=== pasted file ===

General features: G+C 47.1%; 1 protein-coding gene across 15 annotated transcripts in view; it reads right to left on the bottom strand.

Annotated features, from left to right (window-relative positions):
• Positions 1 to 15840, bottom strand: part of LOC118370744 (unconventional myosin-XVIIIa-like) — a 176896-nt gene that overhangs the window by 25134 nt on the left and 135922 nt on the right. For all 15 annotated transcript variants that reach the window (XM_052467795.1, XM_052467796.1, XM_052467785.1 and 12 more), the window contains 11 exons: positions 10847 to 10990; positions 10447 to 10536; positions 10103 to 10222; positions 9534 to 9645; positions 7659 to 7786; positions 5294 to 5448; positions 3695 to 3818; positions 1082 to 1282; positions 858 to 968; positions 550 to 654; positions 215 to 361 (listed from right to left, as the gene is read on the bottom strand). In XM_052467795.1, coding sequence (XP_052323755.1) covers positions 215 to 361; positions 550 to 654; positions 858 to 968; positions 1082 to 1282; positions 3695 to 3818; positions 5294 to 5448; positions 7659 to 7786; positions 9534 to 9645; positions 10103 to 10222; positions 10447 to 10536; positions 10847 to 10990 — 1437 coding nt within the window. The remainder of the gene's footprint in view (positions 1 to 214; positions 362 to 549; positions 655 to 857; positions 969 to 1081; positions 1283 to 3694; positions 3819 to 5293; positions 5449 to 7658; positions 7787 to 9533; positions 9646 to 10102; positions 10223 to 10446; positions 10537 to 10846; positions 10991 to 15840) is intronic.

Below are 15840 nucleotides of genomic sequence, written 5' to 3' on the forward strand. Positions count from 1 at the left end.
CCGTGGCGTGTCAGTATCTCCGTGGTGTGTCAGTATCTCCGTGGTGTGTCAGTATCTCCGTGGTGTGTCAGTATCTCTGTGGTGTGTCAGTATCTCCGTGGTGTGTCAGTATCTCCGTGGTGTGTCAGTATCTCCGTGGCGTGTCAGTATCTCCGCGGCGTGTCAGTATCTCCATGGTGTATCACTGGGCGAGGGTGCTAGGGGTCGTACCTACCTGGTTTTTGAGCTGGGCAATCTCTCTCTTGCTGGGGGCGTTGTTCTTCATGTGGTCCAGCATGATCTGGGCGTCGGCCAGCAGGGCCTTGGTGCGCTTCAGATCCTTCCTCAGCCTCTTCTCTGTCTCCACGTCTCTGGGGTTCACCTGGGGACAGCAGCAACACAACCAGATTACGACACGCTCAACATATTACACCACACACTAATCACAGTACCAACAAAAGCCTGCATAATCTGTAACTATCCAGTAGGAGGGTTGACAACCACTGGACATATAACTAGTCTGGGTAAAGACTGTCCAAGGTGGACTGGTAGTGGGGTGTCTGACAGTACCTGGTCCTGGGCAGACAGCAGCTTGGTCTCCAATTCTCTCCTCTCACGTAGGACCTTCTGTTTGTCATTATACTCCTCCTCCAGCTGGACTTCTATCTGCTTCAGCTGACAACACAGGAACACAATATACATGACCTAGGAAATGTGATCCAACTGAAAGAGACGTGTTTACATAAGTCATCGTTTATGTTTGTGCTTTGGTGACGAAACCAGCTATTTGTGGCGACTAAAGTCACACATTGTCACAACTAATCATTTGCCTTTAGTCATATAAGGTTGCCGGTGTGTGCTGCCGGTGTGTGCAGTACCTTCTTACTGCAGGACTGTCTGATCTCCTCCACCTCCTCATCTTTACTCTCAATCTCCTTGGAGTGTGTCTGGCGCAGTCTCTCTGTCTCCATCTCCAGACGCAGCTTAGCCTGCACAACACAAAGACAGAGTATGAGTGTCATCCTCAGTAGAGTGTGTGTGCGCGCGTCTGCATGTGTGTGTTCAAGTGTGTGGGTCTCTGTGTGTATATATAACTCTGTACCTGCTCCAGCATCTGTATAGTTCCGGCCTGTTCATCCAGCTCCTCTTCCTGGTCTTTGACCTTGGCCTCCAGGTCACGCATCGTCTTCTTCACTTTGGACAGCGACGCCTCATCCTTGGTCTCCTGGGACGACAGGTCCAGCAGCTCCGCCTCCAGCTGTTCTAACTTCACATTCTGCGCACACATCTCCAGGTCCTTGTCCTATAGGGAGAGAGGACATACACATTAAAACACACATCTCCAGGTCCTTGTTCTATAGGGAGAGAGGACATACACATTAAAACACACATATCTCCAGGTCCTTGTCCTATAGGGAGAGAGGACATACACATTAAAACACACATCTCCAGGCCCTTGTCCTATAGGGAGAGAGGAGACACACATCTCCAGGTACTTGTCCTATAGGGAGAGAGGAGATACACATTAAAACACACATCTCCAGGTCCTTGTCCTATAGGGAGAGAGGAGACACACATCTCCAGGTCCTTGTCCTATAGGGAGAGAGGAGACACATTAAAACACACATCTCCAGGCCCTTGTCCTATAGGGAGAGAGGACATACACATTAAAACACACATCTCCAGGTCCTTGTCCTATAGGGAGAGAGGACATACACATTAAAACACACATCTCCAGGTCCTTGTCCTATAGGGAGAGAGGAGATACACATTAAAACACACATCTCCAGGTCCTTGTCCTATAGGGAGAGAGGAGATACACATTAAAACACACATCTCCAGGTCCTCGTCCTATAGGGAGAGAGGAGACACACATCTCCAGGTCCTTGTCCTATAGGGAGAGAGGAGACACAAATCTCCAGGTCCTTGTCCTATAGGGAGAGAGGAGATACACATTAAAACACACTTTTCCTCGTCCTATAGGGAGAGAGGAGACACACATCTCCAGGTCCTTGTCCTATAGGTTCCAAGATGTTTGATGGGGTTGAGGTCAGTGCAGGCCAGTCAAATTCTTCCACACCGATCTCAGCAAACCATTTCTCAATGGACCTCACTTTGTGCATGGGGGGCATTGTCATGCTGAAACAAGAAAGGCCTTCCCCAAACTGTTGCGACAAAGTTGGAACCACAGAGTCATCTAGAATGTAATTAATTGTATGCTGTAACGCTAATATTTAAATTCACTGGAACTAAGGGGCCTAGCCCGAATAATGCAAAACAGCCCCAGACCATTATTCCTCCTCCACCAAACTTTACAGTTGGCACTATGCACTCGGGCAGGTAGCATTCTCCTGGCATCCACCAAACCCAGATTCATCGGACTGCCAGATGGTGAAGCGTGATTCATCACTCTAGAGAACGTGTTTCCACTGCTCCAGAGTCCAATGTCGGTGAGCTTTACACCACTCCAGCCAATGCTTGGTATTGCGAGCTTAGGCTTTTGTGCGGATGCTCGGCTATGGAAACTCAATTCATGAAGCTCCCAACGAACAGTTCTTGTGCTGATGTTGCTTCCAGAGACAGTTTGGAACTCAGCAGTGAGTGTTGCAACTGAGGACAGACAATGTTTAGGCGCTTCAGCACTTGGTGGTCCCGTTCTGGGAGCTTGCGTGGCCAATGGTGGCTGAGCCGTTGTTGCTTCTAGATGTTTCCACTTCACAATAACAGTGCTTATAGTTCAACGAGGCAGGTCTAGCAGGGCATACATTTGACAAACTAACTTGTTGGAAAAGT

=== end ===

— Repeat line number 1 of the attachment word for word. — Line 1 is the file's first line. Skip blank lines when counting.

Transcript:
General features: G+C 47.1%; 1 protein-coding gene across 15 annotated transcripts in view; it reads right to left on the bottom strand.